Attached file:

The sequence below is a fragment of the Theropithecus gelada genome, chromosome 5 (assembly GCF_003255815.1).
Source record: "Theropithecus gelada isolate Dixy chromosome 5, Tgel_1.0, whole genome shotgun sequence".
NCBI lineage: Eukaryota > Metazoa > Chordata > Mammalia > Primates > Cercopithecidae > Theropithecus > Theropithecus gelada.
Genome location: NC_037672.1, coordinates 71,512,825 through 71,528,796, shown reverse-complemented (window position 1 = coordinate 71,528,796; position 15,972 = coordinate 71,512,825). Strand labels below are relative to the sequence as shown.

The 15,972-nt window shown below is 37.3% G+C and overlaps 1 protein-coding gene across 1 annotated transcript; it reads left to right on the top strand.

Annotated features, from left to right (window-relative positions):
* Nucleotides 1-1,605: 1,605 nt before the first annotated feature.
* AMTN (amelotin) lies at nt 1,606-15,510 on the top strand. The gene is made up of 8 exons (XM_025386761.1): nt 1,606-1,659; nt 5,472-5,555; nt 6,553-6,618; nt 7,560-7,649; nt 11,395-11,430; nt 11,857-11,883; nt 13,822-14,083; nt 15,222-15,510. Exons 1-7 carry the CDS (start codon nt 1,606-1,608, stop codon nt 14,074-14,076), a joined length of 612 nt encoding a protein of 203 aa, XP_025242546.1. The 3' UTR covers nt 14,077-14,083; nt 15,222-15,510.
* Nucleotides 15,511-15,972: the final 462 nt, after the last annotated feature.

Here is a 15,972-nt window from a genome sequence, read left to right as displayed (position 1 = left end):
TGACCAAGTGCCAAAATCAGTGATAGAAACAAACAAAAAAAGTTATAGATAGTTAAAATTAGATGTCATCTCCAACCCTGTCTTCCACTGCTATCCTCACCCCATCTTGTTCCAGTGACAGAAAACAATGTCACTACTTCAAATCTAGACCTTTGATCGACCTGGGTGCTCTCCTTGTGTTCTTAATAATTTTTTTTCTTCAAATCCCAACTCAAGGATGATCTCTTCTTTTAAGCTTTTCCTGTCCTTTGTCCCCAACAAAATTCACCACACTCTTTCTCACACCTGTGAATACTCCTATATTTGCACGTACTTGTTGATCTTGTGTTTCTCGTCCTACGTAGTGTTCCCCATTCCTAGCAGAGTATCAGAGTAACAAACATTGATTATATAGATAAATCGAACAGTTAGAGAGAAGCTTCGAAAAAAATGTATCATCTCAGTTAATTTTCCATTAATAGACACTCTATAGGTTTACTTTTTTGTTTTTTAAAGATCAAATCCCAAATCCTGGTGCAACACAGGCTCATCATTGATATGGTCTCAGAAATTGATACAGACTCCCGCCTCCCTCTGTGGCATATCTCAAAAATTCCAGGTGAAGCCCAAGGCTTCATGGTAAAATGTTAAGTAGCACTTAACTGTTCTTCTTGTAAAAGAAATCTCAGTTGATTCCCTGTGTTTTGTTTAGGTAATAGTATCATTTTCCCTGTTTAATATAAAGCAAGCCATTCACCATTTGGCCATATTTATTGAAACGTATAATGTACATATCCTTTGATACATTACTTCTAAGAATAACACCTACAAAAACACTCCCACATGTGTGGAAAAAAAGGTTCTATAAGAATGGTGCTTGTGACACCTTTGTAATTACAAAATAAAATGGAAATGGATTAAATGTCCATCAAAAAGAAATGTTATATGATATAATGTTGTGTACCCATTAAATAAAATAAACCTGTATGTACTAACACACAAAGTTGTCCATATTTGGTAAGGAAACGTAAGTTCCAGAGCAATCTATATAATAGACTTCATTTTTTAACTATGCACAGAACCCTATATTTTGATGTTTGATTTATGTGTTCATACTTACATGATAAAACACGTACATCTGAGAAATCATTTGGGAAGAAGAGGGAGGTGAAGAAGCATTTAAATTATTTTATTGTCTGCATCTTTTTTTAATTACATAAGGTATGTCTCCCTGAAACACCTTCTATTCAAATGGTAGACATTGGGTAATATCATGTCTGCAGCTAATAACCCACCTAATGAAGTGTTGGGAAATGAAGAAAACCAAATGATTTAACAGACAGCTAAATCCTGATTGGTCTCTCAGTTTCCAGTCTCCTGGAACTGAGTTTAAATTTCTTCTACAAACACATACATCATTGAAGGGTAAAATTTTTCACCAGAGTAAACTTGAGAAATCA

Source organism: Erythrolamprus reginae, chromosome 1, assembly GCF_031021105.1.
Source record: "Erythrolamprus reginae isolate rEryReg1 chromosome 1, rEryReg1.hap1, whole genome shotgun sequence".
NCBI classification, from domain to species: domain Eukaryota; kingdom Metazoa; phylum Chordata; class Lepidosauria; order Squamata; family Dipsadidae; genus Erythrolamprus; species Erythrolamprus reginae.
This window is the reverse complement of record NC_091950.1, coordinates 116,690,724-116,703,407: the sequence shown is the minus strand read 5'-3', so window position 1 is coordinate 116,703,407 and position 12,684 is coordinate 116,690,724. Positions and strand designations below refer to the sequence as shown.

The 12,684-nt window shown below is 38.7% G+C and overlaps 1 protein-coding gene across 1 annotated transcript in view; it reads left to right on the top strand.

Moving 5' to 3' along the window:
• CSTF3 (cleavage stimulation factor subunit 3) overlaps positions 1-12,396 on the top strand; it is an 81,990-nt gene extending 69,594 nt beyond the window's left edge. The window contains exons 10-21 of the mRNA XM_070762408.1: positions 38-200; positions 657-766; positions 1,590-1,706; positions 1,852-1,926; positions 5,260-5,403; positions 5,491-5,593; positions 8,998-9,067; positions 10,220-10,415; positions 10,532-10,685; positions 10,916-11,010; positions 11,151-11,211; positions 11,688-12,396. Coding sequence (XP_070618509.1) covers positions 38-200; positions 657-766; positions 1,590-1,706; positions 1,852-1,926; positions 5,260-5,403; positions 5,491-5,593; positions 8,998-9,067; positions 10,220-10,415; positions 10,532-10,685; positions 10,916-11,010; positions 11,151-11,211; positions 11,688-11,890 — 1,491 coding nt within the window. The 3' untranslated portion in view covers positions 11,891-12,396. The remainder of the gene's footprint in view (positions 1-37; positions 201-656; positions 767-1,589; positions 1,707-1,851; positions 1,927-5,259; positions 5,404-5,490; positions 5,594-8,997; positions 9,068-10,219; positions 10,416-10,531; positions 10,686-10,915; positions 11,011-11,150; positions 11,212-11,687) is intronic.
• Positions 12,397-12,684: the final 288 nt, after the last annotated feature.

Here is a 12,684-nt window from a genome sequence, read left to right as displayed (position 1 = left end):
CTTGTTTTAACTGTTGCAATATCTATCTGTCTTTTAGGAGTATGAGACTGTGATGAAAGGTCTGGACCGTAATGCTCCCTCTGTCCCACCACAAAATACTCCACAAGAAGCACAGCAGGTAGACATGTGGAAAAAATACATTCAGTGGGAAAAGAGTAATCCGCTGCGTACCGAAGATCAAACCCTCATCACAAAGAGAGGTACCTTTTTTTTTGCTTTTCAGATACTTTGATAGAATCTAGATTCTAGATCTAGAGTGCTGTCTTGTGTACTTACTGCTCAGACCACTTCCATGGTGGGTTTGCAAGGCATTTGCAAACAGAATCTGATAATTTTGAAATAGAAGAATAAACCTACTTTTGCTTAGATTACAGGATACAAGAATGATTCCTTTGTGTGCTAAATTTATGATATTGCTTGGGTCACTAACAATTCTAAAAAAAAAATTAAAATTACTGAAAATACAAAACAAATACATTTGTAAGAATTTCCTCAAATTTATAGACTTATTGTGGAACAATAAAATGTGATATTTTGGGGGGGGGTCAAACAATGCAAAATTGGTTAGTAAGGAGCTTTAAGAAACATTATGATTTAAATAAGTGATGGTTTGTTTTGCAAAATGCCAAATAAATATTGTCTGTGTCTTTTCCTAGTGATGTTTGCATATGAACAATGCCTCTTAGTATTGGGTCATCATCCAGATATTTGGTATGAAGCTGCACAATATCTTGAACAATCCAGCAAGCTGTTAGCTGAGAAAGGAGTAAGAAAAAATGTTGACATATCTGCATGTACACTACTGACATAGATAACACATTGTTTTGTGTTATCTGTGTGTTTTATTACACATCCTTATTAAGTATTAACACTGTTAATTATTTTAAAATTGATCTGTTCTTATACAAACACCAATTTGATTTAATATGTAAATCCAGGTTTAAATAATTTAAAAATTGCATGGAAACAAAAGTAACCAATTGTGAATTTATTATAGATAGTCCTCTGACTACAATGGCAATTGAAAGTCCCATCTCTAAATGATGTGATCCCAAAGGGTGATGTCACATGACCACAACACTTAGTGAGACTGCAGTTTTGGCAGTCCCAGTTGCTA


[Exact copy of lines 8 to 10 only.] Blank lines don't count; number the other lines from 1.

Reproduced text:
* AMTN (amelotin) lies at nt 1,606-15,510 on the top strand. The gene is made up of 8 exons (XM_025386761.1): nt 1,606-1,659; nt 5,472-5,555; nt 6,553-6,618; nt 7,560-7,649; nt 11,395-11,430; nt 11,857-11,883; nt 13,822-14,083; nt 15,222-15,510. Exons 1-7 carry the CDS (start codon nt 1,606-1,608, stop codon nt 14,074-14,076), a joined length of 612 nt encoding a protein of 203 aa, XP_025242546.1. The 3' UTR covers nt 14,077-14,083; nt 15,222-15,510.
* Nucleotides 15,511-15,972: the final 462 nt, after the last annotated feature.

Here is a 15,972-nt window from a genome sequence, read left to right as displayed (position 1 = left end):